Mahatma Gandhi Series (banknotes)

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The obverse design of the series was based on this photograph of Gandhi and Lord Pethick-Lawrence.
Details of the photograph.

The Mahatma Gandhi Series of banknotes are issued by the Reserve Bank of India as the legal tender of Indian rupee. As the name suggests, the series is so called because the obverse of the banknotes prominently display the portrait of Mahatma Gandhi. Since its introduction in 1996, this series has replaced all issued banknotes.

The Reserve Bank of India (RBI) introduced the series in 1996 with the 10 and 500 banknotes. At present, the RBI issues banknotes in denominations from 5 to 1000. Printing of five-notes, which had stopped earlier, restarted in 2009. ATMs usually dispense 100, 500, and 1000 notes. In July 2015, several newspapers, most prominently in the South reported that a new series of Indian banknotes, featuring heritage monuments will be released by the RBI.

Security features

The following features are included in the notes.[1]

  • Secure thread : The notes contain an embedded security thread that can be seen as a vertical straight line when held against light. The notes contains the words 'Bharat' in Devanagari and RBI. The ₹1000 denomination contains the number 1000 as well. Older notes, however, are not readable.
  • Latent image : When held against the light at an angle of 45 degrees, an inscription of the value of the denomination is seen on the right side of Mahatma Gandhi's image.
  • Microlettering : Micro-letters are used to print RBI on ₹10 notes, and the value of the denomination on other notes.
  • Intaglio print:
  1. An intaglio (raised) shape is present on all denominations other than the ₹10 note to help the visually impaired.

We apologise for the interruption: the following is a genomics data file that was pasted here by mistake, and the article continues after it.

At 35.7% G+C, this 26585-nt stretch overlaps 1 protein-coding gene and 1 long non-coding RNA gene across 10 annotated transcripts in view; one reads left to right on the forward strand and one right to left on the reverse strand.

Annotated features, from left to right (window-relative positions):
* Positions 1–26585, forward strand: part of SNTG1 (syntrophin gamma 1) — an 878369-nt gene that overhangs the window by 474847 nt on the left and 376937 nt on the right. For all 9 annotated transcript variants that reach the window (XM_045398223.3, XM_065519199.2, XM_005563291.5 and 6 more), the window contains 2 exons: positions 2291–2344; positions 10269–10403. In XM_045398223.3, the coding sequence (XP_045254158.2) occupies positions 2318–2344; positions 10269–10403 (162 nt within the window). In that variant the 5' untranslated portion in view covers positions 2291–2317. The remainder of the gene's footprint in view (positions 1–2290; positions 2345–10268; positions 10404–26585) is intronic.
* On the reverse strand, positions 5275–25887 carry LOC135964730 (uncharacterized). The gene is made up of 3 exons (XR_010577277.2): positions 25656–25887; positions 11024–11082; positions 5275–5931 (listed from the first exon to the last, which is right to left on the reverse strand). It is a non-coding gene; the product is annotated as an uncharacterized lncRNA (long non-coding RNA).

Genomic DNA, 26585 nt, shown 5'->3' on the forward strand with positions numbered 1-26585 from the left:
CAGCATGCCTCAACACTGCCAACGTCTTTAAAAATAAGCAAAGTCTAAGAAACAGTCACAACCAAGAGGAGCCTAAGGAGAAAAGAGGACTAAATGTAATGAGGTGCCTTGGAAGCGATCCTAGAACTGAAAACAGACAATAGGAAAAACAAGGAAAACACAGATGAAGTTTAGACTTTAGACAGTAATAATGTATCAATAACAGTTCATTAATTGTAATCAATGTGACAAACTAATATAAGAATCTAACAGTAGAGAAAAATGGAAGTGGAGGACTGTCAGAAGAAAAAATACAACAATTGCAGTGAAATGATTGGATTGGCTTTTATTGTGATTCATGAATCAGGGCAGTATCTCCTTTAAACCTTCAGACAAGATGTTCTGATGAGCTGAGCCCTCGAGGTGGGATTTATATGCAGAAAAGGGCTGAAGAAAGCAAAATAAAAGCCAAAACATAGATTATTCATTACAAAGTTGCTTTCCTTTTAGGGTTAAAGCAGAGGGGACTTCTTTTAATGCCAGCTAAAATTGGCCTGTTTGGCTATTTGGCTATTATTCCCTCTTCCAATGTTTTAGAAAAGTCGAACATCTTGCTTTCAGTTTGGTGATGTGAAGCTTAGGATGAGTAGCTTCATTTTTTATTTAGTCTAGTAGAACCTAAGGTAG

1. 20-Vertical rectangle
    2. 50-Square
    3. 100-Triangle
    4. 500-Circle
    5. 1,000-Diamond
  2. The image of Mahatma Gandhi, Reserve Bank of India seal, clause of guarantee, Ashoka Pillar emblem and signature of the governor of the Reserve Bank of India are all intaglio prints.
  • Fluorescence : The number panels are printed with fluorescent ink.
  • Optical fibre : The notes have optical fibres that glow when exposed to ultra-violet light.
  • Optically variable ink : Denominations of ₹500 and ₹1000 are printed with ink that changes color with the angle of placement to light.
  • See-through register - Floral design (later issues now have the corresponding denomination) printed on the front and the back of the note coincides and perfectly overlap each other when viewed against
  • EURion constellation - A pattern of symbols found on the banknote helps software detect the presence of a banknote in a digital image so that it can prevent its reproduction with devices such as color photocopiers.
  • Angular lines: A series of lines placed on both the left and right side of the 100, 500 and 1,000 notes. They are only featured on the 2015 series notes, and are utilized to help those with visual impairments in identifying the notes.
  • Novel numbering: A set of six digit serial numbers that increase in size from left to right. Issued for the 2015 series 50, 100, 500 and 1,000 notes.

The series

Mahatma Gandhi Series [2]
Image Value Dimensions Main Color Description Year of issue
Obverse Reverse Obverse Reverse Watermark
1 97 × 63 mm Pink-Green Mahatma Gandhi Sagar Samrat oil rig Mahatma Gandhi 1994 / 2015
82px 82px 5 117 × 63 mm Green Tractor 2002 / 2009
96px 96px 10 137 × 63 mm Orange-violet Rhinoceros, elephant, tiger 1996 / 2006
103px 103px 20 147 × 63 mm Red-orange Mount Harriet, Port Blair 2001 / 2006
103px 103px 50 147 × 73 mm Violet Parliament of India 1997 / 2005
110px 110px 100 157 × 73 mm Blue-green at centre, brown-purple at 2 sides Kangchenjunga Range, Sikkim 1996 / 2005
117px 117px 500 167 × 73 mm Orange and Yellow Dandi March 2000 / 2005
124px 124px 1000 177 × 73 mm Amber-Red Economy of India 2000 / 2005
These images are to scale at 0.7 pixels per millimetre. For table standards, see the banknote specification table.

See also

References

  1. Reserve Bank of India Currency Frequently Asked Questions (FAQ) 9th Jan, 2012
  2. "Reserve Bank of India - Bank Notes". Rbi.org.in. Retrieved 2011-11-05.<templatestyles src="Module:Citation/CS1/styles.css"></templatestyles>